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Legal Staff Smarten Up: The Rising Need for Education Among Paralegals and Legal Assistants

published March 07, 2005

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( 15 votes, average: 4.6 out of 5)
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<<Indeed, even the Department of Labor's Bureau of Labor Statistics (BLS) acknowledges the trend for more legal education. While in its 2004 National Compensation Survey the BLS cited paralegals as one of the fastest-growing occupations that don't require a high school diploma, in a more recent survey, the Department names paralegals as the 17th fastest-growing profession that needs an associate's degree or other training. (see America's Career Infonet, Fastest Growing Occupations Requiring Post-Secondary Training or an Associates Degree,

"Unless I'm looking at someone with 10 to 15 years of experience, I'm looking for a minimum of a two-year paralegal degree and moving even towards a four-year degree," said Mariel Piilola, Human Resources Director at Larkin, Hoffman, Daly & Lindgren, LTD, in Minnesota. "Top-quality law firms, particularly larger ones, are looking for a four-year degree," agreed Cheryl Leone, CEO of Catalyst Group, a national professional practice development company in Raleigh and previously general manager for two large firms. "If two candidates are otherwise equal, the one with the degree will get the job."

The blurring of the lines between paralegals, legal assistants, and legal secretaries contributes to the need for education. "Having additional education is a way to distinguish between positions," said Ms. Piilola. A firm's educational requirements may vary by title, often leading to higher compensation and other perks for better-educated employees. "If you want to move up the ladder, you'll have to have the degree," stated Ms. Leone. "Once in a law firm, the track of progression is faster the more education you have."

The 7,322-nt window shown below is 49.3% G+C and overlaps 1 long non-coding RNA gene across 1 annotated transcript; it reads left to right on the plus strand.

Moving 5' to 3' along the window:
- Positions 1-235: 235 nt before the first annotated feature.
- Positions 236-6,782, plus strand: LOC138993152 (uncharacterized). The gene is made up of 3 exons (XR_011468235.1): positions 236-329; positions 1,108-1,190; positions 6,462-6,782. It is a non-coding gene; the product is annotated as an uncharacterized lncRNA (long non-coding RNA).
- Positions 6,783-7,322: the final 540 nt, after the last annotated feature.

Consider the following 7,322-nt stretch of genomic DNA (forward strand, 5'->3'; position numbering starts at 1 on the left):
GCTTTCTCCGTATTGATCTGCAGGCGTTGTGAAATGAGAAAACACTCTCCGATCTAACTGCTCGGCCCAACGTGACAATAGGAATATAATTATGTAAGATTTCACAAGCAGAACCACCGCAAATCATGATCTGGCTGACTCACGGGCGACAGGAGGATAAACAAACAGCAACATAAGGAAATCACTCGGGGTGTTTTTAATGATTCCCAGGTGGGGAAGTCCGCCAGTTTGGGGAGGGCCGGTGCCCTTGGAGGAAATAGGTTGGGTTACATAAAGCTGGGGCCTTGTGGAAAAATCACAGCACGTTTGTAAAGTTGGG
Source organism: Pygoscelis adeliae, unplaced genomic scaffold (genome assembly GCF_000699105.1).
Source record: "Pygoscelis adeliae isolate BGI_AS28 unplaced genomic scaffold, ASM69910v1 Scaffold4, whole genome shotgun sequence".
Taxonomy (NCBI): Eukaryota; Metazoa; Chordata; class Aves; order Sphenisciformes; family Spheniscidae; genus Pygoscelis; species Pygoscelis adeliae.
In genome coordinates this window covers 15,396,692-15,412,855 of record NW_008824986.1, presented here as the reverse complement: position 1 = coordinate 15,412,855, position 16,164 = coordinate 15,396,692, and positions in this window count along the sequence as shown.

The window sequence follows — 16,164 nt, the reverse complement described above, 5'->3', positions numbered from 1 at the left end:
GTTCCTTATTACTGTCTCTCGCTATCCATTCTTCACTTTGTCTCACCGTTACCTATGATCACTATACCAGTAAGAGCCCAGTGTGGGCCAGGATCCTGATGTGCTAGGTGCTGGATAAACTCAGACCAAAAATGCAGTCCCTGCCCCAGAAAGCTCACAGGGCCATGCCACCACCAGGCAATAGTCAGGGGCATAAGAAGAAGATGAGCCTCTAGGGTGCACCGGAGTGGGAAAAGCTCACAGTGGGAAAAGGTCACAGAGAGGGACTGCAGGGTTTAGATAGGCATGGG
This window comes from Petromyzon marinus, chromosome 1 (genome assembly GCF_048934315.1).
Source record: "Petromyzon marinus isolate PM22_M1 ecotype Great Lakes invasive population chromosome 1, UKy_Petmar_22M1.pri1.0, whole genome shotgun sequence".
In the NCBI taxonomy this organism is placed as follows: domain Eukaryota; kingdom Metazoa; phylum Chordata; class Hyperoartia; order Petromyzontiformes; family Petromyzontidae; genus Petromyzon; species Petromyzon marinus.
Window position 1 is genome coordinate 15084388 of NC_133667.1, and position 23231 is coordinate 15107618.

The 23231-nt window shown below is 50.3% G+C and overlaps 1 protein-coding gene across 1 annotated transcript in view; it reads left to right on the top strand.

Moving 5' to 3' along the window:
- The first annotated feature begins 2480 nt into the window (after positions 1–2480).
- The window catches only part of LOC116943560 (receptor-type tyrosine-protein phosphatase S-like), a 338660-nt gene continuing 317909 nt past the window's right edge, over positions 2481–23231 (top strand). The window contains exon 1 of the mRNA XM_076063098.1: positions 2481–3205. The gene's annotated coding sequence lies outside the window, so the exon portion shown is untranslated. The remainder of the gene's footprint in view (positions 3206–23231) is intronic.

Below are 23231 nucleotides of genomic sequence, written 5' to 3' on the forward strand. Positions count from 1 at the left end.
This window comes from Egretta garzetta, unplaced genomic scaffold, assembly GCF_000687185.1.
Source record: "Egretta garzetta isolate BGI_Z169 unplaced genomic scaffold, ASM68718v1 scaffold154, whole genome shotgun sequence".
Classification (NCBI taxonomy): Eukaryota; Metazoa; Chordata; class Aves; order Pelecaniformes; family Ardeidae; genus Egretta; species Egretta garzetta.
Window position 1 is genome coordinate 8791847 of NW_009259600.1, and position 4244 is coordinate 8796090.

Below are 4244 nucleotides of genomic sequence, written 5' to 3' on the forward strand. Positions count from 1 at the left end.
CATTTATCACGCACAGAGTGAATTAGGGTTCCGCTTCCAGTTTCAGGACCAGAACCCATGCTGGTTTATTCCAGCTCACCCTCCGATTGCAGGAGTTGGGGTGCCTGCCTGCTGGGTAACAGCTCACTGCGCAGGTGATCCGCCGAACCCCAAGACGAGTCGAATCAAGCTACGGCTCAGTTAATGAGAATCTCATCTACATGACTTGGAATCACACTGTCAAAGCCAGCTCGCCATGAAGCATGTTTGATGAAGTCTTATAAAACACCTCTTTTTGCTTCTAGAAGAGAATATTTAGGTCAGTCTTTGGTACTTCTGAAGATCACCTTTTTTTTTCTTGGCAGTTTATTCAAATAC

"The thing that's also becoming more important, particularly in the law, is needing someone who can hit the ground running," Ms. Piilola said. "Education gives a background in terminology, procedure, and law office management, which is important for someone at [an] entry-level stage." That background can come from paralegal degrees or other law-related programs, but often, a four-year degree in many other courses of study will also do the trick. "College rounds you out and gives you life experiences," stated Ms. Leone, citing more advanced people skills and confidence in professional settings as just some of the benefits to college-educated candidates.

For candidates with liberal arts or other degrees, human resources professionals recommend some actual coursework or training in the law before entering the field. For example, a six-to-twelve-week paralegal certificate program can teach the necessary terms and applications. When coupled with a college degree, these certificates can offer enough background to render the candidate successful in the applications process. They may also help students determine whether the field is right for them. "If you don't know if you want to [enter the field,] take a course and try to get a job in a law firm doing anything. Then turn around and get your education," Ms. Leone recommended. Standing alone, a short certificate course in legal studies may or may not be enough, depending on the candidate's work experience and the firm's preferences.

Besides key terms and procedural considerations, legal staff are increasingly held responsible for their technical knowledge and skills. "The amount of technology used is starting to explode…and people have to learn it," Ms. Piilola said, citing litigation databases as one example of technological boom in the legal field. Technical education courses and refreshers can benefit even the most savvy paralegals and legal assistants.

In fact, education doesn't stop on a paralegal's date of hire. "We encourage people to participate in paralegal associations and attend continuing legal education courses," Ms. Piilola said. "Often, these courses may be designed for attorneys, but important for paralegals as well, especially when you get into a specific area of the law." Good law firms continue to encourage education for all of their employees. "Employers are impressed with people who take the initiative to take classes," said Ms. Leone.

published March 07, 2005

( 15 votes, average: 4.6 out of 5)
What do you think about this article? Rate it using the stars above and let us know what you think in the comments below.